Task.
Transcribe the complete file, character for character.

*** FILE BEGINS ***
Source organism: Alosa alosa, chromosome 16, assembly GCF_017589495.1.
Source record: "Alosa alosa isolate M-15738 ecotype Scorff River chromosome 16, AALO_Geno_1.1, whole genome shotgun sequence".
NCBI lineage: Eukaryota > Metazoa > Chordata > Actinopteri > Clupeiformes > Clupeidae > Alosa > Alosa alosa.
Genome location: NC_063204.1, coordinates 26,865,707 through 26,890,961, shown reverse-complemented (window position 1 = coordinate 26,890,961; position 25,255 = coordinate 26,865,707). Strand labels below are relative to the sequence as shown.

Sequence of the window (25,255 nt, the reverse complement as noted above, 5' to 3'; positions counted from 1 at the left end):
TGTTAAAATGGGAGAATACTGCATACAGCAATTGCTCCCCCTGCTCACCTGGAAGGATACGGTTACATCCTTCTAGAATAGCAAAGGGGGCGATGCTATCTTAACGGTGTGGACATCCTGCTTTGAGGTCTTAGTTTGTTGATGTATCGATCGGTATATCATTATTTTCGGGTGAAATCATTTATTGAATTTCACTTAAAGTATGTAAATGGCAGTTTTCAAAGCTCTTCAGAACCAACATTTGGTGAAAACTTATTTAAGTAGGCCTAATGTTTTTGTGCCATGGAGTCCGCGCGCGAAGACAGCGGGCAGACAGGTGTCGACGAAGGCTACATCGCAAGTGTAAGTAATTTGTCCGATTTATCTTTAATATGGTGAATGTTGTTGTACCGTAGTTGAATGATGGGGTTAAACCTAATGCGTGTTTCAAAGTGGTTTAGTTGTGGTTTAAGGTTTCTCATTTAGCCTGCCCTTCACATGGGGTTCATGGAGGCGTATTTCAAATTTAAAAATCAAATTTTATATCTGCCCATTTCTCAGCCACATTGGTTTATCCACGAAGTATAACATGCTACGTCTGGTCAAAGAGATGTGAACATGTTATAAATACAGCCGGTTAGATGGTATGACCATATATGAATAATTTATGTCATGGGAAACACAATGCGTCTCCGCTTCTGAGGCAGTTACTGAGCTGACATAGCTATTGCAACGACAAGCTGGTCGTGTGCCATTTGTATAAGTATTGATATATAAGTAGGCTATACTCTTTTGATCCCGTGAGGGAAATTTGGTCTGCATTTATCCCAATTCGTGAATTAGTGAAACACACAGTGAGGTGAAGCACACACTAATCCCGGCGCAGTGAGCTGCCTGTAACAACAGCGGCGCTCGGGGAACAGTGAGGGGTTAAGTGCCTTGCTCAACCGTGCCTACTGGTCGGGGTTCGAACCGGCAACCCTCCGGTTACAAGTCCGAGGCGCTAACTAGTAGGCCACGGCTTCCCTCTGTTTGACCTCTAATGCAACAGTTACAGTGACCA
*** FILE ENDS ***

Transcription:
Source organism: Alosa alosa, chromosome 16, assembly GCF_017589495.1.
Source record: "Alosa alosa isolate M-15738 ecotype Scorff River chromosome 16, AALO_Geno_1.1, whole genome shotgun sequence".
NCBI lineage: Eukaryota > Metazoa > Chordata > Actinopteri > Clupeiformes > Clupeidae > Alosa > Alosa alosa.
Genome location: NC_063204.1, coordinates 26,865,707 through 26,890,961, shown reverse-complemented (window position 1 = coordinate 26,890,961; position 25,255 = coordinate 26,865,707). Strand labels below are relative to the sequence as shown.

Sequence of the window (25,255 nt, the reverse complement as noted above, 5' to 3'; positions counted from 1 at the left end):
TGTTAAAATGGGAGAATACTGCATACAGCAATTGCTCCCCCTGCTCACCTGGAAGGATACGGTTACATCCTTCTAGAATAGCAAAGGGGGCGATGCTATCTTAACGGTGTGGACATCCTGCTTTGAGGTCTTAGTTTGTTGATGTATCGATCGGTATATCATTATTTTCGGGTGAAATCATTTATTGAATTTCACTTAAAGTATGTAAATGGCAGTTTTCAAAGCTCTTCAGAACCAACATTTGGTGAAAACTTATTTAAGTAGGCCTAATGTTTTTGTGCCATGGAGTCCGCGCGCGAAGACAGCGGGCAGACAGGTGTCGACGAAGGCTACATCGCAAGTGTAAGTAATTTGTCCGATTTATCTTTAATATGGTGAATGTTGTTGTACCGTAGTTGAATGATGGGGTTAAACCTAATGCGTGTTTCAAAGTGGTTTAGTTGTGGTTTAAGGTTTCTCATTTAGCCTGCCCTTCACATGGGGTTCATGGAGGCGTATTTCAAATTTAAAAATCAAATTTTATATCTGCCCATTTCTCAGCCACATTGGTTTATCCACGAAGTATAACATGCTACGTCTGGTCAAAGAGATGTGAACATGTTATAAATACAGCCGGTTAGATGGTATGACCATATATGAATAATTTATGTCATGGGAAACACAATGCGTCTCCGCTTCTGAGGCAGTTACTGAGCTGACATAGCTATTGCAACGACAAGCTGGTCGTGTGCCATTTGTATAAGTATTGATATATAAGTAGGCTATACTCTTTTGATCCCGTGAGGGAAATTTGGTCTGCATTTATCCCAATTCGTGAATTAGTGAAACACACAGTGAGGTGAAGCACACACTAATCCCGGCGCAGTGAGCTGCCTGTAACAACAGCGGCGCTCGGGGAACAGTGAGGGGTTAAGTGCCTTGCTCAACCGTGCCTACTGGTCGGGGTTCGAACCGGCAACCCTCCGGTTACAAGTCCGAGGCGCTAACTAGTAGGCCACGGCTTCCCTCTGTTTGACCTCTAATGCAACAGTTACAGTGACCA